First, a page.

On December 4, 1920, a 14-year-old boy saw something extraordinary while walking in the central Wisconsin woods.
Snowshoe hares, all of them with vibrant white fur, “were hopping about on fallen leaves that had no snow covering,” he wrote. “The month was unusually mild, with practically no snow until the middle of the period.” It was like a vision: The animals almost glowed against the sullen, early-winter soil.
The sight so stuck with him that he described it in a scientific paper 13 years later. By that time, Wallace Byron Grange had demonstrated an intelligence, a precociousness, and a flair for prose style that matched his middle name. At 22, he had been appointed Wisconsin’s first-ever game commissioner; now, at 27, he was a publishing zoologist as well. He was particularly fascinated by snowshoe hares—and their mysterious annual change of costume.
Most snowshoe hares start the year with white coats. They “[hop] stealthily over the crust and loose snow, almost like some phantom creature, rendered relatively inconspicuous,” Grange wrote. “By late winter the surface color ... is somewhat mottled, and by the time of the spring thaws it may even appear dirty.” At this point, their dark summer coat starts to come in, and “as the spring progresses, the surface tone changes from a russet to [a] less showy brown.”
The snowshoe hare, in other words, constantly changes its coat to match its seasonal habitat. Grange loved it. “What is important is the fact that there does seem to be a very definite correlation between the [coat] color and the average climatic conditions ... The success with which this average situation is met is often almost miraculous.”
Snowshoe hares are not the only animal to pull off such a divine feat. Twenty-one species—including Arctic foxes, long-tailed weasels, and mountain jackrabbits—shift their coat color through the year to match the changing seasons.
But where it was once extraordinary to catch snowy-hued animals during a snowless season, it is now far more common. As the world has warmed, snow has become a rarer sight across much of the Northern Hemisphere, and hares and foxes increasingly find themselves in “mismatch” with their environment.
For the last decade, the ecologist L. Scott Mills and his colleagues have been studying how coat-changing animals might be able to survive climate change. On Thursday, their team published a new study—the culmination of years of work combing through museum collections—that pinpoints the parts of the world where conservation work would be most likely to save coat-changing creatures.
Since the 1980s, ecologists have worried about how global warming will wreck the delicate seasonal timing of animals and plants. They fret about the decline of honeybees, about early flowerings and late frosts, about migratory birds arriving too early in the spring to help trees spread their seeds. But it can be hard to tell how much climate change is responsible for these ills, since so many of them can also be tied to pollution, deforestation, or overhunting.
A decade ago, Mills—a bearded, genial professor at the University of Montana who has worked with Arctic foxes in Sweden and snow leopards in the Himalayas—realized that the threat facing snowshoe hares and other color-changing animals wasn’t so complex. “The [success of the] trait is 100 percent determined by climate,” he told me.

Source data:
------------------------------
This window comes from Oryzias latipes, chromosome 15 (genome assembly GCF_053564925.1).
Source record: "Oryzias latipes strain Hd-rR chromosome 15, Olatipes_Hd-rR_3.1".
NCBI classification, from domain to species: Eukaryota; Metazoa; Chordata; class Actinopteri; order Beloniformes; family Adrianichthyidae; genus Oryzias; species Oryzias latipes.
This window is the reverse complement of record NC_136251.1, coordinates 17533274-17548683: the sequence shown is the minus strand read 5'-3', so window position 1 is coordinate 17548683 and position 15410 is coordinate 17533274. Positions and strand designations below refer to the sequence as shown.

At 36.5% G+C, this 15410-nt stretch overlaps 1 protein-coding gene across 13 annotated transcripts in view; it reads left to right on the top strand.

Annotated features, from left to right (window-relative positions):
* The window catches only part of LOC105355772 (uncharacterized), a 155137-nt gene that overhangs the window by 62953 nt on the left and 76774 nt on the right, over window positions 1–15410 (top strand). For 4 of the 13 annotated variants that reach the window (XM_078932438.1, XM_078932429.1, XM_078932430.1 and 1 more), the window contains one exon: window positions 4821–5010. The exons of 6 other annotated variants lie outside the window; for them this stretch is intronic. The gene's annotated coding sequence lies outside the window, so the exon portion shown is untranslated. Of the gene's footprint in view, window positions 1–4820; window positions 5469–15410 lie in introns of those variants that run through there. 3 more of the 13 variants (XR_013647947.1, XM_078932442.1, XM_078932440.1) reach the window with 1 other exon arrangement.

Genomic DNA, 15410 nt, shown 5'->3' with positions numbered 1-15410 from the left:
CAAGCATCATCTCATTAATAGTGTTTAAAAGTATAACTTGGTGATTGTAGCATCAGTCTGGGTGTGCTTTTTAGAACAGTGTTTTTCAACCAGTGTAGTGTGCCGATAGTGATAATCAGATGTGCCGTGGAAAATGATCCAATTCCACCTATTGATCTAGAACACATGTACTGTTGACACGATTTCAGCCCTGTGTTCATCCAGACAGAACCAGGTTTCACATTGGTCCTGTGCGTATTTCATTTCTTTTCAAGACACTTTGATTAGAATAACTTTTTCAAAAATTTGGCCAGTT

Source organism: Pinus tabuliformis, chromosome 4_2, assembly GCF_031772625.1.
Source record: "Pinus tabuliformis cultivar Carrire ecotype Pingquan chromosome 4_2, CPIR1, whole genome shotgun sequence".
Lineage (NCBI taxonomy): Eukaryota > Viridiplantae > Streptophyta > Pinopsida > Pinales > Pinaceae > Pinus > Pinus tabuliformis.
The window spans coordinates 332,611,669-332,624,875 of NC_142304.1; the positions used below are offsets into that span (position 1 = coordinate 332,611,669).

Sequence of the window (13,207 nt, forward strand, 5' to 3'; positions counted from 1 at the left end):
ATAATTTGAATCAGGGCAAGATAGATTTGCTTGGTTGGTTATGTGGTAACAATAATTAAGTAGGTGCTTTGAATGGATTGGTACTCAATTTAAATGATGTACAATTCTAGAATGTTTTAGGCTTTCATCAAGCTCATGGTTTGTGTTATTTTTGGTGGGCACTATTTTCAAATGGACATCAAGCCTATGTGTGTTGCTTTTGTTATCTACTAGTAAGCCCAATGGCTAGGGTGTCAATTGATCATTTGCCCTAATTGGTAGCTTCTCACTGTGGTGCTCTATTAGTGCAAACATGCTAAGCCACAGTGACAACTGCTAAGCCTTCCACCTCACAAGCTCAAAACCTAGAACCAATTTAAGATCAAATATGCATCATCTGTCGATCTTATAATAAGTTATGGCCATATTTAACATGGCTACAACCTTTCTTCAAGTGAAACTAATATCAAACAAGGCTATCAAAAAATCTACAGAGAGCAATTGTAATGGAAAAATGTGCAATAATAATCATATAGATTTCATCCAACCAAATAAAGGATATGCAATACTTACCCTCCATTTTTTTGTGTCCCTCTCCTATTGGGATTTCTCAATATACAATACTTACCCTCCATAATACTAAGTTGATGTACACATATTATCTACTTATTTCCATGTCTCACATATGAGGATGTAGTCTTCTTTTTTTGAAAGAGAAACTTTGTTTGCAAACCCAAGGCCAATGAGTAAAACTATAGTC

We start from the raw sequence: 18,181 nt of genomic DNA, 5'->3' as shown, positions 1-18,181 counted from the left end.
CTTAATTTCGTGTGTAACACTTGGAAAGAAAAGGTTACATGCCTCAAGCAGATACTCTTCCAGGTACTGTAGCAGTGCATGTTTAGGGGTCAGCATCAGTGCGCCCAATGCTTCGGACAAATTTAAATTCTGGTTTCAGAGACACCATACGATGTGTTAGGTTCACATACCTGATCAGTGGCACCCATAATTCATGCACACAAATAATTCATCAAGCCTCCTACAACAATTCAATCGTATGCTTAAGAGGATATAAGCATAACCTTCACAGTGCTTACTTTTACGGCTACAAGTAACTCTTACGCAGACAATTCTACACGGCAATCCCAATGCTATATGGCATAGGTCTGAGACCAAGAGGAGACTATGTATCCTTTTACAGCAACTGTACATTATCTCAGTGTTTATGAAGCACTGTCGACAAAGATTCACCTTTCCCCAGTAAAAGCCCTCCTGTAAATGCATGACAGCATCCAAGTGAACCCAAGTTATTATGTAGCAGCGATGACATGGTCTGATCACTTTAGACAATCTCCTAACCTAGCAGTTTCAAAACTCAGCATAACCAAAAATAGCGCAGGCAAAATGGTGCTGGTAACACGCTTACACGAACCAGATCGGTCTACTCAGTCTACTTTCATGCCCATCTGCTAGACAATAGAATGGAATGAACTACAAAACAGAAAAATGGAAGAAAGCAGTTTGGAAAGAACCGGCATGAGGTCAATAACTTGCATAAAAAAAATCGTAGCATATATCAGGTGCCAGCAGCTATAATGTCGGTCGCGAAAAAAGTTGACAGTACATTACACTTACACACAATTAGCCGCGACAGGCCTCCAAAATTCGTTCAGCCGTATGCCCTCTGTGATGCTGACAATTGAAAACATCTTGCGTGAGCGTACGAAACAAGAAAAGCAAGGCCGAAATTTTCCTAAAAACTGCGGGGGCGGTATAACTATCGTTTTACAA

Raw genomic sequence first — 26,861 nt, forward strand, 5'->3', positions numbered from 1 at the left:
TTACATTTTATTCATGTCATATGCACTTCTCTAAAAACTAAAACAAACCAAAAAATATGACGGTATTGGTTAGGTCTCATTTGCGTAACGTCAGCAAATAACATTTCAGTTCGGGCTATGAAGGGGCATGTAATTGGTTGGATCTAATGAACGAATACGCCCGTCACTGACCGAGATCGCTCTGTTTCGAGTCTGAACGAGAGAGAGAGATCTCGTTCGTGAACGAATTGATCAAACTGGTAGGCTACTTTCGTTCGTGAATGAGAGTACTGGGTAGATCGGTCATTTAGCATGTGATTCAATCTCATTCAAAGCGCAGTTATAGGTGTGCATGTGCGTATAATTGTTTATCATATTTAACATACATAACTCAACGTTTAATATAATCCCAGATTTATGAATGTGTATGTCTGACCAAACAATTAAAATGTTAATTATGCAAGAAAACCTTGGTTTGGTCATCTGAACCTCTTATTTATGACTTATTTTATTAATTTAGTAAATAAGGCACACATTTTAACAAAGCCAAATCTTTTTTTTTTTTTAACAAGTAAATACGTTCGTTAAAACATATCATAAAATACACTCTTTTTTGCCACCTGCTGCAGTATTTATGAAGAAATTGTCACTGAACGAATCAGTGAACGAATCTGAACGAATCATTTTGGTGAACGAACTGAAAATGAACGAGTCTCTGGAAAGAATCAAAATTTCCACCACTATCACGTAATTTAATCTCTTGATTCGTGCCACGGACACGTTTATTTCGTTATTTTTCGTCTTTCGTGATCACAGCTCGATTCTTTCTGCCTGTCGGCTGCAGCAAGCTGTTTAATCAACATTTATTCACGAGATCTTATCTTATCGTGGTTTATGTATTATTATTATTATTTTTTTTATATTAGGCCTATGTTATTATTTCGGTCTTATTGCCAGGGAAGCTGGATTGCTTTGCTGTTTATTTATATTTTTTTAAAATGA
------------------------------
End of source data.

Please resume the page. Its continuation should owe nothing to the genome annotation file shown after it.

But across the 21 species who can change their winter coat color, there are both “brown morphs” and “white morphs”—something determined totally by genetics. White morphs grow white fur in the winter, and brown morphs retain their summertime color year-round. For both morphs, hares are more likely to survive the winter if the color of their coat matches their local climate. As Ben Zuckerberg, a professor of ecology at the University of Wisconsin, puts it, winter coat color has huge “fitness consequences.”
In fact, hares often don’t even realize that they’re mismatched to their environment. In the 1990s, Mills realized this while doing field work near the Canadian border. “As I wandered around in the fall and spring, I started to see more and more of these white light bulbs hopping around the forest,” he told me.
“They don’t run away. It’s sitting there, glowing white on brown, totally still, and you’re five feet away,” he said. “It’s almost embarrassing, like you walked in on someone in the shower. You want to turn your eyes away and say, Dude, you are so not camouflaged right now.”
Since evolutionary success and coat color are so closely correlated, Mills began to wonder whether conservationists could harness evolution to save the animals. If climate and evolution conspired to promote the trait, maybe they can also be used to demote it.
“It’s essentially a law of biology that the most rapid evolution will occur in places that have the most variation,” he said. The key is finding areas where there is variation—which means, in this case, places where there are individuals with both brown-winter and white-winter coats. Mills calls these areas the “polymorphic zones.” If these polymorphic zones are identified and preserved, Mills thinks evolution will take its course and the brown morphs will proliferate, helping the species to survive.